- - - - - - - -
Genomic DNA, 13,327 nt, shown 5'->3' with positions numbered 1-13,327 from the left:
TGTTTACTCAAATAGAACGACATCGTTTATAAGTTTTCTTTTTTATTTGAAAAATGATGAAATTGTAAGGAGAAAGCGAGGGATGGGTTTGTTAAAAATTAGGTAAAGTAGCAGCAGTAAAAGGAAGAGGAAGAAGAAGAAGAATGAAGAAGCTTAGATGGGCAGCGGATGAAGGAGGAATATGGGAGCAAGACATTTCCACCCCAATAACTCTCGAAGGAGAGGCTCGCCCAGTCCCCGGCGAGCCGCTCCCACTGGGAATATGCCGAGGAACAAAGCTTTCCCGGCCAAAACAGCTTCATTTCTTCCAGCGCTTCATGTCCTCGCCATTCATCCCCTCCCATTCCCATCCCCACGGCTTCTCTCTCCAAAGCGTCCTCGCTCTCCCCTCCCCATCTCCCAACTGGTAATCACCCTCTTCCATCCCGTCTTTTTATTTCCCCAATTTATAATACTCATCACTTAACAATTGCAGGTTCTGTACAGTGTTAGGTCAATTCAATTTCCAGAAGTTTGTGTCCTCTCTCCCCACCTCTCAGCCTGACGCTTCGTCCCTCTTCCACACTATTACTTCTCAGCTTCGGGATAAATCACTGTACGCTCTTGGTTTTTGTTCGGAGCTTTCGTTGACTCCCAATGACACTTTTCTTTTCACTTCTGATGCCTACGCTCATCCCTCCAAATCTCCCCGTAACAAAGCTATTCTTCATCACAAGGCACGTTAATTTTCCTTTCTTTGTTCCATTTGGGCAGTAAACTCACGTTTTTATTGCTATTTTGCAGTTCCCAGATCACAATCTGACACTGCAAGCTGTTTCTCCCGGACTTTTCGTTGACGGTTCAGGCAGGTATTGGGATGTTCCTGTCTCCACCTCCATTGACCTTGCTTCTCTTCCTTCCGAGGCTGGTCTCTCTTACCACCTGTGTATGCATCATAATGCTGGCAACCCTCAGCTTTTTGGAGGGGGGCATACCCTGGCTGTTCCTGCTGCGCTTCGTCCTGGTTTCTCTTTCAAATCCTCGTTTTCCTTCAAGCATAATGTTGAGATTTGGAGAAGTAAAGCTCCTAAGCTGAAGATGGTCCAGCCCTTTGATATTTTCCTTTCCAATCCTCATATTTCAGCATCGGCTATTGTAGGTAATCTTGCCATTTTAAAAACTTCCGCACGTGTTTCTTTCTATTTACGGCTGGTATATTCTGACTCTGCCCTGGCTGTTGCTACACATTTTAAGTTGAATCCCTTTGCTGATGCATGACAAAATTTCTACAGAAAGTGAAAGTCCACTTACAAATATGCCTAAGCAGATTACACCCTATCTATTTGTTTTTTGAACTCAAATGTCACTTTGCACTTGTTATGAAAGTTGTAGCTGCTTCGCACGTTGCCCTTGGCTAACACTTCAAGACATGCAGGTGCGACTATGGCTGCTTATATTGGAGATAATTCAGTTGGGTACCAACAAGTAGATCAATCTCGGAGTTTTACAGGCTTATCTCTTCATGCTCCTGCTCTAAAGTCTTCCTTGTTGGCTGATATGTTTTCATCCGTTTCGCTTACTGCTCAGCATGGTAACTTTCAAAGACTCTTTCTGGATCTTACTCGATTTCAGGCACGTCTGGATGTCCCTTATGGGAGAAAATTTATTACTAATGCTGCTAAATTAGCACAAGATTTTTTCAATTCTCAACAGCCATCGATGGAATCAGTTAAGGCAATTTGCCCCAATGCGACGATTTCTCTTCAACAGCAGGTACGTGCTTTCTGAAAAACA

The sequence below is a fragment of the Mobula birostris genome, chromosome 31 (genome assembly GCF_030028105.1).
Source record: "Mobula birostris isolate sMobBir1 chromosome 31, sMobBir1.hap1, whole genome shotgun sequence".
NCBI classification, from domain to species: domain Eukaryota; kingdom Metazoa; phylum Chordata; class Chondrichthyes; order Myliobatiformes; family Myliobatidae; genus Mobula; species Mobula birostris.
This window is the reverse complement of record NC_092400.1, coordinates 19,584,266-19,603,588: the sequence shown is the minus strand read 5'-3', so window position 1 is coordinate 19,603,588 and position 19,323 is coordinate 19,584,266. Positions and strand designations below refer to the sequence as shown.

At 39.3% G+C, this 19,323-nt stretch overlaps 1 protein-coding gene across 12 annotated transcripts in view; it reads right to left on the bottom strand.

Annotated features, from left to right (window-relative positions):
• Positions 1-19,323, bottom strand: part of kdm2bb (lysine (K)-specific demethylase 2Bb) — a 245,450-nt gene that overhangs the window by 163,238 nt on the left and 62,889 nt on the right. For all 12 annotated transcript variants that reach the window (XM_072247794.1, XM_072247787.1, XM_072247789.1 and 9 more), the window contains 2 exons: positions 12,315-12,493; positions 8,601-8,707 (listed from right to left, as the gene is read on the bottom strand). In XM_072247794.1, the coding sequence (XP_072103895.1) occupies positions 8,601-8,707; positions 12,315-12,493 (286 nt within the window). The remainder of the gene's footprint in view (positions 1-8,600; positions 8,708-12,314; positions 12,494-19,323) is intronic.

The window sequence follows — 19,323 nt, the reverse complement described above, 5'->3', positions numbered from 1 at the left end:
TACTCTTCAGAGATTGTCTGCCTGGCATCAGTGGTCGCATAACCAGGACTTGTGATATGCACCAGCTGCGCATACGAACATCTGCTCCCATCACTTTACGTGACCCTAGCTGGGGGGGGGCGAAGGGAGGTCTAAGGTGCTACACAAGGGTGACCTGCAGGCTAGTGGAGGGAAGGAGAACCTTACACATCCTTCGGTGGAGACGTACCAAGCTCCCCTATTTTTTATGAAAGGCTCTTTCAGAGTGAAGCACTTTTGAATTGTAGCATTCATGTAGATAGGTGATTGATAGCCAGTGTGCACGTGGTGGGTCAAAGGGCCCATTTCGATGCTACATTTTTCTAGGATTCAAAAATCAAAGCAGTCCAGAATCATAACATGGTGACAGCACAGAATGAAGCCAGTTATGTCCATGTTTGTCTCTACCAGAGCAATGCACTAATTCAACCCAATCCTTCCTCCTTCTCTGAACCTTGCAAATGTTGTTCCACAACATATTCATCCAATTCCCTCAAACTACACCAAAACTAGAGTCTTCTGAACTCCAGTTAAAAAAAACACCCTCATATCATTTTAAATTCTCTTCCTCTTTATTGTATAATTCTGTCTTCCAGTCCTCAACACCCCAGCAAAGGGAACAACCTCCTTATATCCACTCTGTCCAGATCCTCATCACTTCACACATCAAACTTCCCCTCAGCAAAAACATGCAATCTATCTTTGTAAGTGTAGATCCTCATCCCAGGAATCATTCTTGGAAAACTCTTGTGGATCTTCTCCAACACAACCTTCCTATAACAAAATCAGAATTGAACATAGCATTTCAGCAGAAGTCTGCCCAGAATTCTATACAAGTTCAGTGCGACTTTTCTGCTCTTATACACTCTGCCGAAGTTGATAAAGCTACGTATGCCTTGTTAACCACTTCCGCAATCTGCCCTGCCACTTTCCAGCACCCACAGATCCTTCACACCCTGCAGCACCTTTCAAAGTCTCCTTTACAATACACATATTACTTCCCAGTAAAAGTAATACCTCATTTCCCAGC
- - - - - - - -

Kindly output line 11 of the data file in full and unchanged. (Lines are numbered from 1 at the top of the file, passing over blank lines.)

TACTCTTCAGAGATTGTCTGCCTGGCATCAGTGGTCGCATAACCAGGACTTGTGATATGCACCAGCTGCGCATACGAACATCTGCTCCCATCACTTTACGTGACCCTAGCTGGGGGGGGGCGAAGGGAGGTCTAAGGTGCTACACAAGGGTGACCTGCAGGCTAGTGGAGGGAAGGAGAACCTTACACATCCTTCGGTGGAGACGTACCAAGCTCCCCTATTTTTTATGAAAGGCTCTTTCAGAGTGAAGCACTTTTGAATTGTAGCATTCATGTAGATAGGTGATTGATAGCCAGTGTGCACGTGGTGGGTCAAAGGGCCCATTTCGATGCTACATTTTTCTAGGATTCAAAAATCAAAGCAGTCCAGAATCATAACATGGTGACAGCACAGAATGAAGCCAGTTATGTCCATGTTTGTCTCTACCAGAGCAATGCACTAATTCAACCCAATCCTTCCTCCTTCTCTGAACCTTGCAAATGTTGTTCCACAACATATTCATCCAATTCCCTCAAACTACACCAAAACTAGAGTCTTCTGAACTCCAGTTAAAAAAAACACCCTCATATCATTTTAAATTCTCTTCCTCTTTATTGTATAATTCTGTCTTCCAGTCCTCAACACCCCAGCAAAGGGAACAACCTCCTTATATCCACTCTGTCCAGATCCTCATCACTTCACACATCAAACTTCCCCTCAGCAAAAACATGCAATCTATCTTTGTAAGTGTAGATCCTCATCCCAGGAATCATTCTTGGAAAACTCTTGTGGATCTTCTCCAACACAACCTTCCTATAACAAAATCAGAATTGAACATAGCATTTCAGCAGAAGTCTGCCCAGAATTCTATACAAGTTCAGTGCGACTTTTCTGCTCTTATACACTCTGCCGAAGTTGATAAAGCTACGTATGCCTTGTTAACCACTTCCGCAATCTGCCCTGCCACTTTCCAGCACCCACAGATCCTTCACACCCTGCAGCACCTTTCAAAGTCTCCTTTACAATACACATATTACTTCCCAGTAAAAGTAATACCTCATTTCCCAGC